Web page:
Real estate is one of the most important pillars of the Indian economy. Also, the real estate industry supports many other industries and is a major job-creator. In the interest of the economy, the good performance of this industry is vital.
To further help the homebuyers and support the industry, the central government announced a relaxation of the differential between the circle rate and the market rate up to 20% (it was 10% earlier). The relaxation of 20 percent will be applicable till June 30, 2021, for only the primary sale of residential units of value up to Rs 2 crore.
It is expected that the new policy will help reduce the tax liability of the buyers and sellers and help boost demand.
Tax Implications of the Policy
If the circle rate is more than market value, then, the buyer will be liable to pay tax on the difference under the head ‘income from other sources’, under Section 56 (2)(x) of the Income Tax Act. The seller, too, will have to pay capital gains tax on the circle rate of the property.
As per the provisions of Budget 2020, no additional tax will be applicable, if the market value is less than the circle rate by up to 10%. This is now further increased to 20%.
What are Circle Rates and How They Vary
Circle rates, also called ready-reckoner rates, are the transaction rates for a property below which a property cannot be registered. Circle rates are fixed by state governments as land and property are state subjects in India.
To legally own a property, it is mandatory to register it in the buyer’s name. State governments charge stamp duty and registration charges based on the circle rate in the relevant area.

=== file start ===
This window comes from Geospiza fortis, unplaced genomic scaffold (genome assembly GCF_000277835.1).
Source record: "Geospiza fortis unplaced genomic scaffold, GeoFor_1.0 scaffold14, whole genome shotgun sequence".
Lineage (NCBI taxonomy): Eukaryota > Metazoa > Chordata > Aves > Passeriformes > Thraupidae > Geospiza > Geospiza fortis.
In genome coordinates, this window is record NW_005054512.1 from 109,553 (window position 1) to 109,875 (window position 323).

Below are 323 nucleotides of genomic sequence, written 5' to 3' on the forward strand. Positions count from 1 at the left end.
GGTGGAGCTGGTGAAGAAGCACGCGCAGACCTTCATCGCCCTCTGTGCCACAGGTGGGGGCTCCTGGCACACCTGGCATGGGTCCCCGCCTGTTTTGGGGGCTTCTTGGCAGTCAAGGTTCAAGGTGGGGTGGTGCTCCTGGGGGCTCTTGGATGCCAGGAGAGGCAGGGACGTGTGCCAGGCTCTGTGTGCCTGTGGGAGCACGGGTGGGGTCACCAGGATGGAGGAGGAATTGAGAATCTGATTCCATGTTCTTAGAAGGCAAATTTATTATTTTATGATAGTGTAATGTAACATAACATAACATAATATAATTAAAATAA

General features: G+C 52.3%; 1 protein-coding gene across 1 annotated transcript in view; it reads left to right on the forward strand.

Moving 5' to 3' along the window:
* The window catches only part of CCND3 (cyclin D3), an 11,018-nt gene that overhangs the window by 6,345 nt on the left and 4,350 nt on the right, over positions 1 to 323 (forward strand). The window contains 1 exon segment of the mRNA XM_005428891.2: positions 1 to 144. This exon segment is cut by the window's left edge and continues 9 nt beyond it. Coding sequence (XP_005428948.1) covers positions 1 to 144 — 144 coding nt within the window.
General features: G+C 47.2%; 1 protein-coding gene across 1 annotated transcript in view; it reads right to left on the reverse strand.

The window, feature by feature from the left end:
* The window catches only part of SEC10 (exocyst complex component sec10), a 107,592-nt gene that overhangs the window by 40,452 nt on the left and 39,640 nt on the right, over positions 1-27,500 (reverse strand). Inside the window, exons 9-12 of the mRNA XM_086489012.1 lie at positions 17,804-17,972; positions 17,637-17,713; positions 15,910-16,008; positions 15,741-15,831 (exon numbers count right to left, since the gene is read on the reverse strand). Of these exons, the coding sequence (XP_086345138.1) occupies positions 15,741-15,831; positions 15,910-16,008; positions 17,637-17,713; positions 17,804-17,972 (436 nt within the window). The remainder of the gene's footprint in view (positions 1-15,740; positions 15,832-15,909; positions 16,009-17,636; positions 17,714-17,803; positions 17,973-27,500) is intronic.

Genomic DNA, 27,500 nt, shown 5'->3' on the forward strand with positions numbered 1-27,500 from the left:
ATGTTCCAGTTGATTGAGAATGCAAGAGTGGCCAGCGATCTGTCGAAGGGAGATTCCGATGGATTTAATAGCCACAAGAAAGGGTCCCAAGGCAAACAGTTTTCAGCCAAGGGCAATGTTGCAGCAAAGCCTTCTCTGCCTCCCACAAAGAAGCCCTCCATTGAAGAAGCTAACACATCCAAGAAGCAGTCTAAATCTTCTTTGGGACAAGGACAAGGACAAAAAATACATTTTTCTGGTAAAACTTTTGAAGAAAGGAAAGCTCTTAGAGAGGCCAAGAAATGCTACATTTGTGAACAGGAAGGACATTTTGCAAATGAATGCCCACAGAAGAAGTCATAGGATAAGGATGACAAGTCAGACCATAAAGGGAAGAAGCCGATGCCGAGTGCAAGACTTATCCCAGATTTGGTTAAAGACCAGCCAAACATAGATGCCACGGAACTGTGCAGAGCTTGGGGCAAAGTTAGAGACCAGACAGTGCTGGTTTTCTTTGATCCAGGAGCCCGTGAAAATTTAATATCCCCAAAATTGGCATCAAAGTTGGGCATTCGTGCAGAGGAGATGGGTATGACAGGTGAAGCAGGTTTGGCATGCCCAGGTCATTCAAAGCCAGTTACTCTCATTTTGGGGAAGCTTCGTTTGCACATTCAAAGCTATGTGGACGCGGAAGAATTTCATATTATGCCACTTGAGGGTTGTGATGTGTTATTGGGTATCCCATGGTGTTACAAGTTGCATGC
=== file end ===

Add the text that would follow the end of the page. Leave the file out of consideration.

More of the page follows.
Circle rates are notified by the government and vary from locality to locality even in a city. This depends on the prevailing ‘market rate’ and the state of infrastructure development in a particular area. Circle rates in a well-established locality having metro rail connectivity, for example, will be much higher than that in an upcoming locality with no metro rail connectivity.
Among other things, the circle rate of an area is reflective of its success as a real estate hotspot as well and would invariably be higher in more coveted residential spots. Circle rates are guiding towards the locality’s attractiveness to the homebuyers.
How the Circle Rate Differs from Market Rate
Market rates, on the other hand, are actual property transaction prices in a particular locality that are acceptable to both the buyer and the seller. Market rates vary from locality to locality, project to project, building to building, even floor to floor.
Market rates are generally more volatile than the corresponding circle rates as they are not revised as regularly as the market rates change. The market rate is also a good determinant of the value of the location, project, and even the builder’s reputation.
However, any property must be registered in the government’s records at the prevailing circle rate irrespective of the ‘market rate’ or the actual price paid for it. The registration charge and the stamp duty are calculated on the basis of the circle rate.
Homebuyers Should Note both Circle and Market Rates
Before considering purchasing any property, homebuyers should note both the circle and the market rates to assess the growth potential of a property. Analysing the market trend in prices is very important to estimate the future price appreciation potential of a property.
Market rates can be quite volatile based on new infrastructure development in a particular area. For example, an announcement of Metro rail connectivity can push up the prices of properties near the proposed Metro corridor. However, circle rates are generally not revised immediately and can follow market rates with a lag.
The best way to understand the best investment option in properties is to consult a professional property advisor organization with a citywide footprint, and a long track record.